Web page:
Index Relative studies
The relative indicator (not to be confused with the “Relative Strength Index” which is a momentum indicator) compares the performance of a particular stock against that of a relevant index. It is displayed as a ratio by dividing the stock price by the index price.
Traditionally it is used to determine how the stock is performing relative to the local stock market index of which it forms a part or relative to its industry or sector. It is part of a good investment discipline to check that our portfolio holdings are outperforming their local indices.
The relative indicator can also be used to help judge the likely reaction to a major level of support or resistance. For example, let’s look at Rio Tinto (RIO) the UK mining stock. The stock has remained in a major five year medium term sideways range. However, the relative indicator (lower chart) confirms that this was, in fact, a very tradable range. Let’s go through three periods on the chart.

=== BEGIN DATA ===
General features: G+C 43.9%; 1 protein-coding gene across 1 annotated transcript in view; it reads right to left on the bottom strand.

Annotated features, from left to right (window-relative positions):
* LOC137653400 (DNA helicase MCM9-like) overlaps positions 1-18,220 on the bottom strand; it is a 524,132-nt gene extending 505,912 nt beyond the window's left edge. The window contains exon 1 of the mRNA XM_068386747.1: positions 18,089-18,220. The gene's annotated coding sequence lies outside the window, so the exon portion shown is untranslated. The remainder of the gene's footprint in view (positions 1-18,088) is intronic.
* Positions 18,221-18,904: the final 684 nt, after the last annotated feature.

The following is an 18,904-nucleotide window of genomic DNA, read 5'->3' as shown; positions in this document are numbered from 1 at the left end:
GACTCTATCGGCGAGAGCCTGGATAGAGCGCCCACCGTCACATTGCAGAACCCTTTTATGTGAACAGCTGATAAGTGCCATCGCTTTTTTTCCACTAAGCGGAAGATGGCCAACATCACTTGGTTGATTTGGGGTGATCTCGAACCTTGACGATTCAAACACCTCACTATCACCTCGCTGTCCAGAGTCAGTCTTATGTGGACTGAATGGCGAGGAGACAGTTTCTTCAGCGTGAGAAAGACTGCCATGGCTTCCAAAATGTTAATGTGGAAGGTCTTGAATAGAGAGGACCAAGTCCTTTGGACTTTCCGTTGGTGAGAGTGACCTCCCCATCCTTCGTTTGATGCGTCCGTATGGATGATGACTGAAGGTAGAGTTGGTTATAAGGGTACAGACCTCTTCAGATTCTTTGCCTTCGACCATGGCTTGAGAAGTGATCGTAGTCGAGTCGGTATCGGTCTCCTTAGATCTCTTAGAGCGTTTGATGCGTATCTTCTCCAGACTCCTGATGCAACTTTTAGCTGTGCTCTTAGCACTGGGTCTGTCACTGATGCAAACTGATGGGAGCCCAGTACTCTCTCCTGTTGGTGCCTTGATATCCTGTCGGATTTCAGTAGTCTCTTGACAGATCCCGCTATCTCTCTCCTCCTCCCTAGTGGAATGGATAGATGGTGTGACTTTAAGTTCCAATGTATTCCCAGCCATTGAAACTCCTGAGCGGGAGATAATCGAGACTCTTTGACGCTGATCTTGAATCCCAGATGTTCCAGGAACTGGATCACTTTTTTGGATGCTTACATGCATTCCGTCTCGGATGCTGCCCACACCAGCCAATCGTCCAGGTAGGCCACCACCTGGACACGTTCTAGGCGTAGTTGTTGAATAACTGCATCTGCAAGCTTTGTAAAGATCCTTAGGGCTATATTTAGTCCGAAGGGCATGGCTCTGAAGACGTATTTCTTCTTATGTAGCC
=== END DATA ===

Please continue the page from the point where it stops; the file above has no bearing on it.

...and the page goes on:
Point A: We have marked the highs/lows on the relative chart to highlight the “relative base” that developed in late 2001.
This suggests that moves down to support at 900p were less than falls in the market around this time i.e. selling pressure was less for this stock than for the market and sentiment was improving.
Point B: the relative is now in an uptrend indicating that rallies in late 2001 and in late 2002 from 1000 to 1400 were stronger than the market rally i.e. sentiment is stronger than the market.
Point C: the stock price makes a new five year high ! an event normally considered as very bullish but the relative has not made a new high suggesting that investors are no longer buying this stock with the same vigour compared to other stocks in the index. This suggests that sentiment is waning and a time to take some well earned profits.